The U.S. policy of normalization toward Cuba in the Obama Administration was reversed by President Donald Trump, largely because it failed to address an underlying issue. The Cuban “revolution,” though consolidated on the Island, was soundly rejected by the Cuban exile community who view their country as mired in an unresolved civil war. The importance of the Florida vote was sufficient to prompt President Trump to “cancel” President Obama’s efforts at normalization. Meaningful change will require a more comprehensive approach to the challenge of implementing an effective Cuba policy. In truth, there is no justification for overt hostility toward Cuba. The Cold War is over and the role that Cuba played in that conflict – an alliance with the Soviets, exporting violent revolution, and doctrinaire socialism – has ended as well. Going forward, the next Administration must adjust policies to reflect the fact that Cuba is on the verge of becoming a failed state, which would have negative consequences for the United States. Cuba’s economy, struggling before the coronavirus pandemic, has slipped into a full-fledged crisis that is almost as bad as the “special period” following the collapse of the Soviet Union. The crisis has, however, forced the leadership to make tough decisions and has forced an acceleration of economic reforms.[i] President Miguel Diaz-Canel told the Council of Ministers that “not changing” would jeopardize the government’s “popular support.”[ii] The reforms in question were approved in 2011 by the Cuban Communist Party with the promise that they would promote growth by giving freer rein to market forces, requiring state-owned enterprises to make a profit, promoting small private businesses, and seeking foreign direct investment. Some segments of the Cuban political elite bitterly resisted those changes. They prevailed for a time because the economy was relatively healthy. The tourist sector was booming and Venezuela was supplying oil at subsidized prices. From 1991 to 2018, the number of foreign visitors increased more than eleven-fold, from just over 400,000 to 4.7 million. The tourist sector got another big boost in 2014 when then-President Barack Obama agreed with Raùl Castro to begin normalizing relations. The first step was to eliminate most restrictions on U.S. travel. The number of non-Cuban American U.S. visitors jumped six-fold, from 92,325 in 2014 to a peak of 637,907in 2018. U.S. visitors comprised about a quarter of all foreign visitors to the island.[iii] As President Trump moved to “cancel” Obama’s policies, he launched a campaign against tourism that led to a twenty percent drop in the number of foreign visitors to Cuba by the end of 2019. He imposed sanctions on companies shipping oil from Venezuela to Cuba [iv] and pressured countries to terminate Cuba’s international medical assistance programs, which cut annual revenue by about $250 million.[v] Finally, he placed limits on Cuban Americans sending remittances to relatives in Cuba, which denied the government about $3.5 billion in foreign exchange. It also harmed about 60 percent of the population for whom remittances are a means of survival.[vi] Cuba’s GDP growth rate slipped to 1.3 percent in 2019.[vii] Then, the COVID-19 crisis hit Cuba in the Spring.[viii] In March, Cuba closed the island to all foreign visitors, which cost Cuba some $3 billion in lost revenue. That shortfall limited imports of basic commodities, including food and medicine. Reuters reported that Cuba missed its debt service obligation on October 31, 2020. It now appears that the economy has contracted by more than eight percent since this year.[ix] The depth of the crisis is such that even those who opposed the reforms now accept them. In July, the government announced that private and cooperative businesses would be allowed to hold convertible foreign currency bank accounts and import and export directly, rather than having to go through government agencies. To address food shortages, the government reduced price and administrative controls on private farms and farm cooperatives. It lifted the 10 percent tax on U.S. dollars entering the country and allowed additional stores to accept payment in convertible currency. Many in Havana will tell you that the future depends on the policies of the newly elected U.S. President. In truth, the most important factor will be fully implementing the reforms needed to build a productive economy. The most significant of these – and the one that has not yet been implemented – would be to eliminate the dual currency system, which stimulates imports and discourages exports. The Cuban peso has a 25:1 exchange rate to the U.S. dollar. However, the Cuban Convertible Peso (CUC, pronounced kook) trades at parity to the U.S. dollar. The CUC was used by tourists for hotel, food and retail purchases.[x] Some experts believe that a single currency could greatly stimulate productivity in coming years.[xi] It will not, however, address the need for foreign direct investment (FDI). In 2014, then President Raùl Castro told Tom Donohue, CEO of the U.S. Chamber of Commerce, that Cuba needed tens of millions of dollars in FDI. He did not say how Cuba would attract investors, many of whom have been reluctant to do more than take a cursory look at opportunities on the island. Investors need long-term security in order to commit to a project, even an attractive project such as a tourist hotel on one of Cuba’s pristine beaches. If U.S. policy is to help Cuba prosper, it must be seen as sustainable over the long term. No investment is secure if, in four years, the next U.S. president could “cancel” a diplomatic opening. The civil war between Havana and Miami continues, as evidenced by the Cubans on the island celebrating Joe Biden’s victory,[xii] while in Florida, Cuban exiles staged protests echoing the claim that the election “was stolen from President Trump.”[xiii] Yet, for all of the negative rhetoric, a significant number of Cuban Americans are willing to take a new look at Cuba. I base that statement on a trip that I made as co-chairman of the U.S. Chamber’s Cuba Task Force in 2015. Several successful Cuban-American businessmen on the trip told Cuban officials that they had doubts about their hostility to Cuba. Referring to Fidel and Raùl Castro, one said: “It makes no sense to harm eleven million people if you only want to hurt two.”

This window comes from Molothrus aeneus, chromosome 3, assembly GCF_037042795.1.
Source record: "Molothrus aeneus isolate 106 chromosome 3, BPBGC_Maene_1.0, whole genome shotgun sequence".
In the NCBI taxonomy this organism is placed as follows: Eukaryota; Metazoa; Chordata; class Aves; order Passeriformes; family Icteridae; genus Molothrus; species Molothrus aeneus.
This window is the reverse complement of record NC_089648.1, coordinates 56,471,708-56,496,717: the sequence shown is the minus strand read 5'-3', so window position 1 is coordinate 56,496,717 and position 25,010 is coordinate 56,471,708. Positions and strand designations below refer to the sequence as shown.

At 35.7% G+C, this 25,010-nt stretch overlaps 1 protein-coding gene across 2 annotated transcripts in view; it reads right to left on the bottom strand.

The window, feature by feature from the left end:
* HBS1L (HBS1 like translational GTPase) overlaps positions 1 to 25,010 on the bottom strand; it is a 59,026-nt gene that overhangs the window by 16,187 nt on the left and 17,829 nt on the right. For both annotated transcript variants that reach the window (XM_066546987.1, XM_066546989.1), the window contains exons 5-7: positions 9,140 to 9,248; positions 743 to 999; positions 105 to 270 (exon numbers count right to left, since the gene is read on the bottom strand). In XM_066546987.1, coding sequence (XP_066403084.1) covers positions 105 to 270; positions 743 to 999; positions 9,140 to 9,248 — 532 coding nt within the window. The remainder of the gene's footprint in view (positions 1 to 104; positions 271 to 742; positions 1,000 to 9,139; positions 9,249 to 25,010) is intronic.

Bruno Rodrìguez Parrilla, Cuba’s Minister for External Relations, later told me that he and his colleagues had never before realized that senior Cuban exiles could be their best advocates. Although we discussed an initiative to establish an intra-Cuban dialogue across the Florida straits, the 2016 elections in the United States rendered that thought infeasible.